Written and directed by Richard Curtis
Clever, funny and beautifully poignant
Richard Curtis is celebrated for his authentically British films, achieving previous acclaim for ‘Four Weddings and a Funeral,’ ‘Notting Hill’ and ‘Love Actually’. In his latest production he explores the complexity of human relationships with a uniquely charming and humorous story. A romantic comedy with time travel sounds risky. But it works. The characters are beautifully observed, the scenery inspiring (the film was shot in London and Cornwall) and script well written. In fact some of the lead characters lines are quite poetic. There are also some very potent moments which seem to dwell on the inevitability of life.
Tim (Domhnall Gleeson) is a young man, struggling to adjust to life beyond his eccentric family and their Cornish home. Too tall, too thin, too orange. His father’s revelation that the men in their family can time travel offers him the chance to fix his life. But with his gift and a new life in the city, comes a host of difficult decisions and he soon realises that even time travel can’t fix life’s bigger problems.
Tim is a loveable character who shares his father’s (Bill Nighy) dry wit and good nature. The bond between them is immediately evident and this becomes the chief focus for much of the film. Nighy plays the father role with ease, soft spoken and humorous, his love for his family is evident.
‘Kit Kat’ Tim’s bohemian sister (played by Lydia Wilson), with her ‘Elfin eyes’ and ‘eternally bare feet’ seems unconcerned of the harsh realities of life, moving from job to job and settling for a toxic boyfriend. But problems lurk underneath her calm, spaced-out exterior.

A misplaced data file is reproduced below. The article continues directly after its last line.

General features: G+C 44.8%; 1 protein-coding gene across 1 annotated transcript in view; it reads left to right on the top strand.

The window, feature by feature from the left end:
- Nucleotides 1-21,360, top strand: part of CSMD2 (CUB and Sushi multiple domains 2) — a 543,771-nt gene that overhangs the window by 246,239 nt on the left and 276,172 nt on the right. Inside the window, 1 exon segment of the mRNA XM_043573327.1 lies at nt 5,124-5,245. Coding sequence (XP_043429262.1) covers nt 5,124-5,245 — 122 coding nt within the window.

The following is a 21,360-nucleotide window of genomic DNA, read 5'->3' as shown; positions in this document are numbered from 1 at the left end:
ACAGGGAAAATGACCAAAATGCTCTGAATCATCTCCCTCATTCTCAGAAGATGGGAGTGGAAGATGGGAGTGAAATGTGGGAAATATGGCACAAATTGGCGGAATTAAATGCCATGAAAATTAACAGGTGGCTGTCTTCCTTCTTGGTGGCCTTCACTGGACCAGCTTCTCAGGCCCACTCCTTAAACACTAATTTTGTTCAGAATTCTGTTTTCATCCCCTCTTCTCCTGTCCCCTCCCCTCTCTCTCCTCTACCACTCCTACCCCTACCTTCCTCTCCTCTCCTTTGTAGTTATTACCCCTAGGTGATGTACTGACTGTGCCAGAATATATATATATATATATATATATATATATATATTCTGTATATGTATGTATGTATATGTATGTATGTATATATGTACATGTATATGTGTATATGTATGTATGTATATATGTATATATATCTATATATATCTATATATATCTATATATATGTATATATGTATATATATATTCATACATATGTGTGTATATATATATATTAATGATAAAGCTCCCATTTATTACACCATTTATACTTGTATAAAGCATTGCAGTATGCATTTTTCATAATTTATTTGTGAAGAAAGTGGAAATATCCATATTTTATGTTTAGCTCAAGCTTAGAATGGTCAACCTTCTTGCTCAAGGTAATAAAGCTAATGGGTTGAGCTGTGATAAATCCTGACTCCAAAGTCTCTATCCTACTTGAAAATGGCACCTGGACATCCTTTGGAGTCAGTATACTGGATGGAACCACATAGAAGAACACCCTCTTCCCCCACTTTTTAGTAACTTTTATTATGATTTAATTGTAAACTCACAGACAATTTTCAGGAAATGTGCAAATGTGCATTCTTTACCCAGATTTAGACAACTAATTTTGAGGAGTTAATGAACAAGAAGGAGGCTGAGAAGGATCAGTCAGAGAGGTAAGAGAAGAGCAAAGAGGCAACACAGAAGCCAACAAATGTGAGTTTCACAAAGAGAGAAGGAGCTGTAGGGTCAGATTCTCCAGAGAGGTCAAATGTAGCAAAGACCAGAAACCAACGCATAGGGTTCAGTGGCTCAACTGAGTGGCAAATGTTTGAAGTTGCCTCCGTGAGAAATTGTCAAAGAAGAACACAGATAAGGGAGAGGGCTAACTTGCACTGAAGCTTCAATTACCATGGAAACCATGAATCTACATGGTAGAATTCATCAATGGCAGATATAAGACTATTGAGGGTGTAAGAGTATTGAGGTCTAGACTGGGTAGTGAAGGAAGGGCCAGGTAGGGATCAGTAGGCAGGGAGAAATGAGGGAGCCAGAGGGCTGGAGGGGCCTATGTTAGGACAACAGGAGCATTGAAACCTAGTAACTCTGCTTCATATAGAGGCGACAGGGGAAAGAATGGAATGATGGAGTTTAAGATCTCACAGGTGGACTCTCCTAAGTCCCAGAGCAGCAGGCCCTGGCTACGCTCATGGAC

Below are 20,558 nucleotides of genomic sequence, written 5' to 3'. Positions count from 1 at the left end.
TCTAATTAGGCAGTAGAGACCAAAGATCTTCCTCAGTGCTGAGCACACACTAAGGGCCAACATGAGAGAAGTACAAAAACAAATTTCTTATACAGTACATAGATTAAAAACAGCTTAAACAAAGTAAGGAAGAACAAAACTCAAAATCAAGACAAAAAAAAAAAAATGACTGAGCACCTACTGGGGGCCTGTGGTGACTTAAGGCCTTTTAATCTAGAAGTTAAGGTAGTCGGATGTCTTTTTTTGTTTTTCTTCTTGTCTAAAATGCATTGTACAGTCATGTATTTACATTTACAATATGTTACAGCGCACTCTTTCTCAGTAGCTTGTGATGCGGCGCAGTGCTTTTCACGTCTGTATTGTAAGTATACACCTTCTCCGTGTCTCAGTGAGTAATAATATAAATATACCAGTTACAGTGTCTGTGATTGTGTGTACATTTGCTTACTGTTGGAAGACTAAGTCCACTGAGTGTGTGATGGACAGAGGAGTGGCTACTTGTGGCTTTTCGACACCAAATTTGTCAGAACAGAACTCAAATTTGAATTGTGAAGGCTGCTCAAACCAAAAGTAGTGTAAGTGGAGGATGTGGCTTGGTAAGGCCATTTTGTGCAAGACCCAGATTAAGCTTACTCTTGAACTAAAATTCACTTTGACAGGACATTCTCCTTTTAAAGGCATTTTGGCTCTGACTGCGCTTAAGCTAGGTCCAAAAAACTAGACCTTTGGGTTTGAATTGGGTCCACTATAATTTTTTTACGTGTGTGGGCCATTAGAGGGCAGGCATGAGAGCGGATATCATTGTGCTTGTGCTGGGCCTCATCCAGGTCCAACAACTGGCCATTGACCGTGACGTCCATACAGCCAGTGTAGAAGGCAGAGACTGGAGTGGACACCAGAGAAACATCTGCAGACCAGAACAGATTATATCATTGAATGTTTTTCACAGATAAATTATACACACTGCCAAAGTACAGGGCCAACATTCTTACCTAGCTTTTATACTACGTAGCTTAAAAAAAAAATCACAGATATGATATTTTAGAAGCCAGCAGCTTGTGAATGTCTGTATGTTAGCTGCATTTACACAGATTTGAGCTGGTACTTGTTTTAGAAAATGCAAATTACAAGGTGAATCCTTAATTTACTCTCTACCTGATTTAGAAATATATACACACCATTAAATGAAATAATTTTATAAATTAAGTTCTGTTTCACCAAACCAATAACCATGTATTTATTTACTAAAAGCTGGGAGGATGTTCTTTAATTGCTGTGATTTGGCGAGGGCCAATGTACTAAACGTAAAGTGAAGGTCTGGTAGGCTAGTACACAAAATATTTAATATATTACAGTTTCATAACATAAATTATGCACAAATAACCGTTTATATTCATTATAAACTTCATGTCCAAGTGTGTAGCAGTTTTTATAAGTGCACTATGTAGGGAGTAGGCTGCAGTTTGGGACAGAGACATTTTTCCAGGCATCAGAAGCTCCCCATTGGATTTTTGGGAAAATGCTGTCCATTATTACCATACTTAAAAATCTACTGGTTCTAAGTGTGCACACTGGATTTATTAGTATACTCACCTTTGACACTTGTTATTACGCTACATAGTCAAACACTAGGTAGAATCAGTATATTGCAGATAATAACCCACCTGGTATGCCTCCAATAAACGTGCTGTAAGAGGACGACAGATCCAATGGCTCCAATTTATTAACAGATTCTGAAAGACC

Tom Hollander plays Tim’s dad’s playwright friend who Tim stays with in London. Bad tempered, foul mouthed and alcoholic, he proves a challenge to live with.
Uncle Desmond (played by Richard Cordery) provides the comic interlude during the more dramatic scenes. Scatty and forgetful, he spends most of the film unaware of the events unfolding around him. But his lines are beautifully placed and raise a smile in otherwise sad circumstances.
Mary (Rachel McAdams) is the shy, self conscious book reader, who Tim literally chases through time to meet. Putting others before himself, he misses out on opportunities for his own happiness, to a point where it’s almost too late. His effort to amend countless bad impressions and misunderstandings results in hilarious consequences. McAdams and Gleeson have a beautiful chemistry together.
The character interaction, as with all of Curtis’ films, is the key focus of the film. The mixture of known and unknown actors works well. The scenes are original and authentic, such as the dining in the dark experience where Tim first meets Mary. Also the wedding scene where guests become victim to typically British weather, and flee the church to the dramatic sounds of IL Mundo. This actually produced tears of laughter amongst the audience.
The soundtrack continues the British theme and includes a lot of 80’s/90’s music such as The cure ‘Friday I’m in Love,’ Sugarbabes ‘Push the Button’ and The Killers ‘Mr Bright Side’. But there are also some original songs such as Ellie Golding’s ‘How long will I love you’ and a special version of ‘The Luckiest’ by Ben folds.
Curits has, once again, given us a uniquely British feel good film, with laughter, tears and some magical moments. The audience will be challenged not to leave the cinema feeling uplifted and inspired.